The trade surplus grew 35.5 percent in May from a year earlier to 934.2 billion yen, as overseas consumers, particularly those in Asia, snatched up Japanese cars, scientific equipment and digital gadgets, the Finance Ministry said Wednesday.

This marked the 11th consecutive monthly expansion in the merchandise trade surplus, underlining strong external demand.

The growth was largely due to a 9.8 percent surge in exports, which far outpaced the 4.9 percent growth in imports.

Exports of luxury cruise ships doubled, boosting overall exports. Overall imports were meanwhile hampered by high oil prices, which caused crude oil imports to drop 19.4 percent on a year-on-year basis to 16.2 million kiloliters, or 3.3 million barrels a day.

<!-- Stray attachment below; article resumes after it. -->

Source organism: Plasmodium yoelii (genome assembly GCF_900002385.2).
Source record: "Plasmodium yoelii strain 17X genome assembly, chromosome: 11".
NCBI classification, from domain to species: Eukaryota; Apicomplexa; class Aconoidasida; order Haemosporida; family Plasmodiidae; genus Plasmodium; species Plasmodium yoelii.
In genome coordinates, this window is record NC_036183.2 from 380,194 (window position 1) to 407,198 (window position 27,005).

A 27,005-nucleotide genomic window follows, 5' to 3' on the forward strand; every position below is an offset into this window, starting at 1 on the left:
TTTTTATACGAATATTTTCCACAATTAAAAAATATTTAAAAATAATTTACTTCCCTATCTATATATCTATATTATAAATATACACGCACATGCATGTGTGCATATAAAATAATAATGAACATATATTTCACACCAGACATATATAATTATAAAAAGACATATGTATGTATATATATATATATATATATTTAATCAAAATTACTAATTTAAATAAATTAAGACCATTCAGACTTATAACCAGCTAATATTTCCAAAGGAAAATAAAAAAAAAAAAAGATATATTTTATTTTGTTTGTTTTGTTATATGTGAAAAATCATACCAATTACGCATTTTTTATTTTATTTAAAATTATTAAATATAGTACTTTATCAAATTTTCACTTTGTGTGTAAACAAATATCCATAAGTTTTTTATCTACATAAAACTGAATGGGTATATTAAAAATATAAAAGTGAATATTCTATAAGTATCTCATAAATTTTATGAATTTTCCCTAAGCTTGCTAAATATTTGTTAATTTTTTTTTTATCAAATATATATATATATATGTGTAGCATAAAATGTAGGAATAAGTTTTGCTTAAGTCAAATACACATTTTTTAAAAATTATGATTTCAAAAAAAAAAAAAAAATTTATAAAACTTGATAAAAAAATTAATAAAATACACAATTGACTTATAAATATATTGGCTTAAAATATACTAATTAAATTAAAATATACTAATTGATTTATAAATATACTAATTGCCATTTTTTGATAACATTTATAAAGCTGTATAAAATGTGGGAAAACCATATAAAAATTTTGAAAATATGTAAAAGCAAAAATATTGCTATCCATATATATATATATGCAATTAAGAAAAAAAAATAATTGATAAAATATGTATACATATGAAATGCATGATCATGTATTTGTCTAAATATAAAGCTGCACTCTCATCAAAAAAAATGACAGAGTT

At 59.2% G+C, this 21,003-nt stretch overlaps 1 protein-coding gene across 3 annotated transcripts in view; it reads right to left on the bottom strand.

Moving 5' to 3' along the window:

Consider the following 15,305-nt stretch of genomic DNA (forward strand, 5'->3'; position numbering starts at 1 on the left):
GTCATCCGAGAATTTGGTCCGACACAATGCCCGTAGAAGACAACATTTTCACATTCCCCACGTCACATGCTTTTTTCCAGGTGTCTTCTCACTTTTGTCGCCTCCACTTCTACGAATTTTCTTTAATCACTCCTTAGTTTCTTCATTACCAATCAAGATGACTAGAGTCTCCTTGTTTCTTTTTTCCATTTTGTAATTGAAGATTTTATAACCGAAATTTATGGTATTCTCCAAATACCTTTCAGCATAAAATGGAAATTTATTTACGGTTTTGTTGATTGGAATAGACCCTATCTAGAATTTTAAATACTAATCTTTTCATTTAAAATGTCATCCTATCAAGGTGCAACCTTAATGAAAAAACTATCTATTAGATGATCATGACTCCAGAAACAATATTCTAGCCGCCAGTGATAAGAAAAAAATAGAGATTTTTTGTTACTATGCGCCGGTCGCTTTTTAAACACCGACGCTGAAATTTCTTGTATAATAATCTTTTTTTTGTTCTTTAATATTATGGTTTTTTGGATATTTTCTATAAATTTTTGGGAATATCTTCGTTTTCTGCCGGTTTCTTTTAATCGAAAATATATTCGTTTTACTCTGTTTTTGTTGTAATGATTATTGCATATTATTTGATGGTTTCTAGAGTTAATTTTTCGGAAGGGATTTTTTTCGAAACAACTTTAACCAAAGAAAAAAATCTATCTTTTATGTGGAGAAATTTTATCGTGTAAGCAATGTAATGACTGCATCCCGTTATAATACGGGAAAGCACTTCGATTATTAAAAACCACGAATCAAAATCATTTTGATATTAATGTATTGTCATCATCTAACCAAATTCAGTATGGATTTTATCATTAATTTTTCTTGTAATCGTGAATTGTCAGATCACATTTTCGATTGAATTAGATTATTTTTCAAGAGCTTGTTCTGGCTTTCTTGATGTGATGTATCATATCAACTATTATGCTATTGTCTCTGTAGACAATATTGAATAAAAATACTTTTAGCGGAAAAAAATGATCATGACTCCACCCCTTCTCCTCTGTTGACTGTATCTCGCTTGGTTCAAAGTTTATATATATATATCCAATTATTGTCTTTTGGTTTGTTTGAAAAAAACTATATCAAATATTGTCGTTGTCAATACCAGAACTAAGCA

Japan’s exports to other parts of Asia jumped 17.5 percent from the previous year to 2.3 trillion yen, growing for the 27th straight month. Imports from the region also grew, up 8.6 percent on a year-on-year basis to 1.7 trillion yen. As a result, Japan’s trade surplus with the region continued to grow to the tune of 594 billion yen, up 53.7 percent from the previous year.

But trade with the U.S. shrank for the second straight month, as exports fell 7 percent and imports dropped 8.7 percent on a year-on-year basis. The trade surplus with the U.S. fell 4.9 percent to 486.3 billion yen for the third straight month of decline.

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